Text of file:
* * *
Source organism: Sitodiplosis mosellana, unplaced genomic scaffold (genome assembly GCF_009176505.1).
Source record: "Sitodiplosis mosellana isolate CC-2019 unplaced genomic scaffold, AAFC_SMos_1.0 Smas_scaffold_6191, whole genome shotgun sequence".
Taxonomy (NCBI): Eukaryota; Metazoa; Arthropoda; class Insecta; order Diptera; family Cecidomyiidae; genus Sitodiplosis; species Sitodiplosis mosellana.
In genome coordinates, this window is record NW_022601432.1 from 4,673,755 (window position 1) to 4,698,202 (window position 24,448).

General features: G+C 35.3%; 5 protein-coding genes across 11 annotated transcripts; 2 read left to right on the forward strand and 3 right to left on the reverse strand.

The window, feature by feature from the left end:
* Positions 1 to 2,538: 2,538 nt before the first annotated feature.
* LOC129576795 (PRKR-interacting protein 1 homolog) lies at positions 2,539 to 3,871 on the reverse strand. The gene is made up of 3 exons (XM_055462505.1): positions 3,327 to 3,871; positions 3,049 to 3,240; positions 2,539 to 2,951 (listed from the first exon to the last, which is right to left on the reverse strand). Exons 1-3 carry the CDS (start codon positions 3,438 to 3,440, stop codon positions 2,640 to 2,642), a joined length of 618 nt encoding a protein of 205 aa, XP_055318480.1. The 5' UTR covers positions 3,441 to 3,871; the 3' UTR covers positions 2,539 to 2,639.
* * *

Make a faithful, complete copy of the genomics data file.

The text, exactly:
Source organism: Sitodiplosis mosellana, unplaced genomic scaffold (genome assembly GCF_009176505.1).
Source record: "Sitodiplosis mosellana isolate CC-2019 unplaced genomic scaffold, AAFC_SMos_1.0 Smas_scaffold_6191, whole genome shotgun sequence".
Taxonomy (NCBI): Eukaryota; Metazoa; Arthropoda; class Insecta; order Diptera; family Cecidomyiidae; genus Sitodiplosis; species Sitodiplosis mosellana.
In genome coordinates, this window is record NW_022601432.1 from 4,673,755 (window position 1) to 4,698,202 (window position 24,448).

General features: G+C 35.3%; 5 protein-coding genes across 11 annotated transcripts; 2 read left to right on the forward strand and 3 right to left on the reverse strand.

The window, feature by feature from the left end:
* Positions 1 to 2,538: 2,538 nt before the first annotated feature.
* LOC129576795 (PRKR-interacting protein 1 homolog) lies at positions 2,539 to 3,871 on the reverse strand. The gene is made up of 3 exons (XM_055462505.1): positions 3,327 to 3,871; positions 3,049 to 3,240; positions 2,539 to 2,951 (listed from the first exon to the last, which is right to left on the reverse strand). Exons 1-3 carry the CDS (start codon positions 3,438 to 3,440, stop codon positions 2,640 to 2,642), a joined length of 618 nt encoding a protein of 205 aa, XP_055318480.1. The 5' UTR covers positions 3,441 to 3,871; the 3' UTR covers positions 2,539 to 2,639.